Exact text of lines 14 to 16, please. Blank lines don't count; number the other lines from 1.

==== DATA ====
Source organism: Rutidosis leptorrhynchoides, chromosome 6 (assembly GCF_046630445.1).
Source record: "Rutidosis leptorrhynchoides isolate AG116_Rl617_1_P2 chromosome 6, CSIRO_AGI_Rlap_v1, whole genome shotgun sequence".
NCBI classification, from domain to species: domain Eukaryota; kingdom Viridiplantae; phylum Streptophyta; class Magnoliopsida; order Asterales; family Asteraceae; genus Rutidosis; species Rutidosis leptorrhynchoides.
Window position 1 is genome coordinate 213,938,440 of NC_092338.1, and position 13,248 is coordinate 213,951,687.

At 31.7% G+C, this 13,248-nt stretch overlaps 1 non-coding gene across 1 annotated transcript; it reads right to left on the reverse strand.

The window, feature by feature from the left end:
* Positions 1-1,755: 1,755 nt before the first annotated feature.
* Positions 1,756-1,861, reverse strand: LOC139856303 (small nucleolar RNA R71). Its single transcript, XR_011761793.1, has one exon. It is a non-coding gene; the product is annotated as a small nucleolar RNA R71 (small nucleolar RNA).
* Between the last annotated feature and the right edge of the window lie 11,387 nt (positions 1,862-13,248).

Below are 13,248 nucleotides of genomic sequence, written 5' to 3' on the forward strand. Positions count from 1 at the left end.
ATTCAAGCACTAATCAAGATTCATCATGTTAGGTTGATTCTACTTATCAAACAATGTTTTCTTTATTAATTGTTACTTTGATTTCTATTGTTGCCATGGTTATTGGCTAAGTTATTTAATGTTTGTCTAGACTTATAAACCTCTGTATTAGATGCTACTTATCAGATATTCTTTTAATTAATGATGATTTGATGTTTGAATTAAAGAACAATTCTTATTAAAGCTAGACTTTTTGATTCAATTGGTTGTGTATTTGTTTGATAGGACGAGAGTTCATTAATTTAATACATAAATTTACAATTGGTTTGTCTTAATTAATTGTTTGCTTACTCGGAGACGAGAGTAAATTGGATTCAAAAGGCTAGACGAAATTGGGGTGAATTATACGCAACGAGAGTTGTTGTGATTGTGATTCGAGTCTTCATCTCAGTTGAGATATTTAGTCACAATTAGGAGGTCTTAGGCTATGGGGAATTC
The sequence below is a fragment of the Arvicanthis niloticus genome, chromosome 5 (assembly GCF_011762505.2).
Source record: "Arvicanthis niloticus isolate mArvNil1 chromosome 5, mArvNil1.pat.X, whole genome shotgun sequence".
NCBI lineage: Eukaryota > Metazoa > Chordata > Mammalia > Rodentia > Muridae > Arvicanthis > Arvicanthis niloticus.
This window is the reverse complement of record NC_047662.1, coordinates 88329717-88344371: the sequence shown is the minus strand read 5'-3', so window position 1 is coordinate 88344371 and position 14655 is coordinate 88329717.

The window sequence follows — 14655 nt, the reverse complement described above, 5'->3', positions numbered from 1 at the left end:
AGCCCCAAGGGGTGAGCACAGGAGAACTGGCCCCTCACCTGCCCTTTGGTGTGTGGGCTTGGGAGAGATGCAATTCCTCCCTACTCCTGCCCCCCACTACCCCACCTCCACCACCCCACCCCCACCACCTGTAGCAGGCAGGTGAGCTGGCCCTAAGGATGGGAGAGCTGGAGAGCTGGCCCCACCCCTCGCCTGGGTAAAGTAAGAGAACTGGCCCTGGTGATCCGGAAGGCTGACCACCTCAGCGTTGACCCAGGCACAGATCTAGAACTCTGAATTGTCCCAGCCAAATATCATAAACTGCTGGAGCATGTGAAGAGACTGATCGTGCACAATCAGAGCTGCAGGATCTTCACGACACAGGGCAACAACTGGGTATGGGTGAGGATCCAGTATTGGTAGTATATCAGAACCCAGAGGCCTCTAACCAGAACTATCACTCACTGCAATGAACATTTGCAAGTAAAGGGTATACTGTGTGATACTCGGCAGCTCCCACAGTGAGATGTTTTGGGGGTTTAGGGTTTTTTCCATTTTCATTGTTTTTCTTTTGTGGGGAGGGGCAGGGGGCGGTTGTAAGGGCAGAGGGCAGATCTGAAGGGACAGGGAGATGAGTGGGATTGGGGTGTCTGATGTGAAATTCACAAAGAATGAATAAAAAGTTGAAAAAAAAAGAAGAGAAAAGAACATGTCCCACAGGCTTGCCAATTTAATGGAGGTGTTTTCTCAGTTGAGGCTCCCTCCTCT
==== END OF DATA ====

NCBI lineage: Eukaryota > Metazoa > Chordata > Mammalia > Rodentia > Muridae > Arvicanthis > Arvicanthis niloticus.
This window is the reverse complement of record NC_047662.1, coordinates 88329717-88344371: the sequence shown is the minus strand read 5'-3', so window position 1 is coordinate 88344371 and position 14655 is coordinate 88329717.

The window sequence follows — 14655 nt, the reverse complement described above, 5'->3', positions numbered from 1 at the left end: